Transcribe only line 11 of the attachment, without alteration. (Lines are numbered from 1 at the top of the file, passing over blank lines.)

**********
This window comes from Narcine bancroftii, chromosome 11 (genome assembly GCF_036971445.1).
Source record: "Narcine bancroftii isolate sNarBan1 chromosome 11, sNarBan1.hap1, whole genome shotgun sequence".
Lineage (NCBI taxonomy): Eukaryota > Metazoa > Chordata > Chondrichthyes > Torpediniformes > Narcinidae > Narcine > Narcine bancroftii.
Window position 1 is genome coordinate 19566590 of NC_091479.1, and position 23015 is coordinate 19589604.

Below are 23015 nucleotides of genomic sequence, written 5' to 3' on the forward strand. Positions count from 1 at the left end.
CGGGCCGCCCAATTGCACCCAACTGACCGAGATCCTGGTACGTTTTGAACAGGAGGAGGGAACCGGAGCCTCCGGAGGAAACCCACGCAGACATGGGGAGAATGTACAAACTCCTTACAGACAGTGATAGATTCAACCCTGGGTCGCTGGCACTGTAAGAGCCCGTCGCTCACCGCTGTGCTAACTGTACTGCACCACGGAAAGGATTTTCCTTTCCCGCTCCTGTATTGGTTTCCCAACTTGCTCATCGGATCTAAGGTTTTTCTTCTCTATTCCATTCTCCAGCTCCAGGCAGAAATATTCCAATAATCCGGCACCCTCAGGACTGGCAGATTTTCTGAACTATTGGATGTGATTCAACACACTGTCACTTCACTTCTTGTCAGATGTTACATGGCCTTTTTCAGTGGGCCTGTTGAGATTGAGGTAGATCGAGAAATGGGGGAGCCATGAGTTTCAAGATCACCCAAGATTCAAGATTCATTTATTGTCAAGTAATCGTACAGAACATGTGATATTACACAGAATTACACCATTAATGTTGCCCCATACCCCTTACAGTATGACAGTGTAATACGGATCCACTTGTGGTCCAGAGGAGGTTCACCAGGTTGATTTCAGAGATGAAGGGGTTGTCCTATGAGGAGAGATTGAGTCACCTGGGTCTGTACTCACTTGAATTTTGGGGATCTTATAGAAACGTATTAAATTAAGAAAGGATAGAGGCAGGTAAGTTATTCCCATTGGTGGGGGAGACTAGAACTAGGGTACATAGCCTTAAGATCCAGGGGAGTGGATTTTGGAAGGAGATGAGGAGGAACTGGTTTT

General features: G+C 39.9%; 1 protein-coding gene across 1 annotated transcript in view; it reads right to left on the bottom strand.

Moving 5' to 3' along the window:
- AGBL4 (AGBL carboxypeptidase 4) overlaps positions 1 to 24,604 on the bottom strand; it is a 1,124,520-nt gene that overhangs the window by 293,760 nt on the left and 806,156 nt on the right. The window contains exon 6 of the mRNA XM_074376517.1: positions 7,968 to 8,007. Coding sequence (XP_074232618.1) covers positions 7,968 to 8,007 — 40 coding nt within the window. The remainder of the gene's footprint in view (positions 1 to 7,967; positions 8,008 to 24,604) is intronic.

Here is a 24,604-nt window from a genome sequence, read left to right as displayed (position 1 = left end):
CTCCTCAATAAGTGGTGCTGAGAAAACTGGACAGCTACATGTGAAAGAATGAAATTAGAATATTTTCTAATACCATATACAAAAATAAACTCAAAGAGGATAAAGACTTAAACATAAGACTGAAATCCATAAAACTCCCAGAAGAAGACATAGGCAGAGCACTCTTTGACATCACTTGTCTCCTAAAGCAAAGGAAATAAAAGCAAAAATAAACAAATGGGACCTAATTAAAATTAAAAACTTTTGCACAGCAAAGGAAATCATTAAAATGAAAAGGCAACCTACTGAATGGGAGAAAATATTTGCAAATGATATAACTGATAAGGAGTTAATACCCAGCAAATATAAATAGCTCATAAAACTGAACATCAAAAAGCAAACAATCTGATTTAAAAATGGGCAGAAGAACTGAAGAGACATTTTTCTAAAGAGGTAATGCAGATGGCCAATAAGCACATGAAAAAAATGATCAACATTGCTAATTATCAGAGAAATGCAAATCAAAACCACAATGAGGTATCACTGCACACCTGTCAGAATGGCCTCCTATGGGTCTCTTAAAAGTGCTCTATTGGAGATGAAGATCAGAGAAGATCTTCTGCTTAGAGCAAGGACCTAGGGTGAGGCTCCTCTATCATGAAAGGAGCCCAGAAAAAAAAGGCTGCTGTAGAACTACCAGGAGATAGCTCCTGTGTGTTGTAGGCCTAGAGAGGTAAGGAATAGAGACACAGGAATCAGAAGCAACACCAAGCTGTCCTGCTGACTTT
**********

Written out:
CTCCTCAATAAGTGGTGCTGAGAAAACTGGACAGCTACATGTGAAAGAATGAAATTAGAATATTTTCTAATACCATATACAAAAATAAACTCAAAGAGGATAAAGACTTAAACATAAGACTGAAATCCATAAAACTCCCAGAAGAAGACATAGGCAGAGCACTCTTTGACATCACTTGTCTCCTAAAGCAAAGGAAATAAAAGCAAAAATAAACAAATGGGACCTAATTAAAATTAAAAACTTTTGCACAGCAAAGGAAATCATTAAAATGAAAAGGCAACCTACTGAATGGGAGAAAATATTTGCAAATGATATAACTGATAAGGAGTTAATACCCAGCAAATATAAATAGCTCATAAAACTGAACATCAAAAAGCAAACAATCTGATTTAAAAATGGGCAGAAGAACTGAAGAGACATTTTTCTAAAGAGGTAATGCAGATGGCCAATAAGCACATGAAAAAAATGATCAACATTGCTAATTATCAGAGAAATGCAAATCAAAACCACAATGAGGTATCACTGCACACCTGTCAGAATGGCCTCCTATGGGTCTCTTAAAAGTGCTCTATTGGAGATGAAGATCAGAGAAGATCTTCTGCTTAGAGCAAGGACCTAGGGTGAGGCTCCTCTATCATGAAAGGAGCCCAGAAAAAAAAGGCTGCTGTAGAACTACCAGGAGATAGCTCCTGTGTGTTGTAGGCCTAGAGAGGTAAGGAATAGAGACACAGGAATCAGAAGCAACACCAAGCTGTCCTGCTGACTTT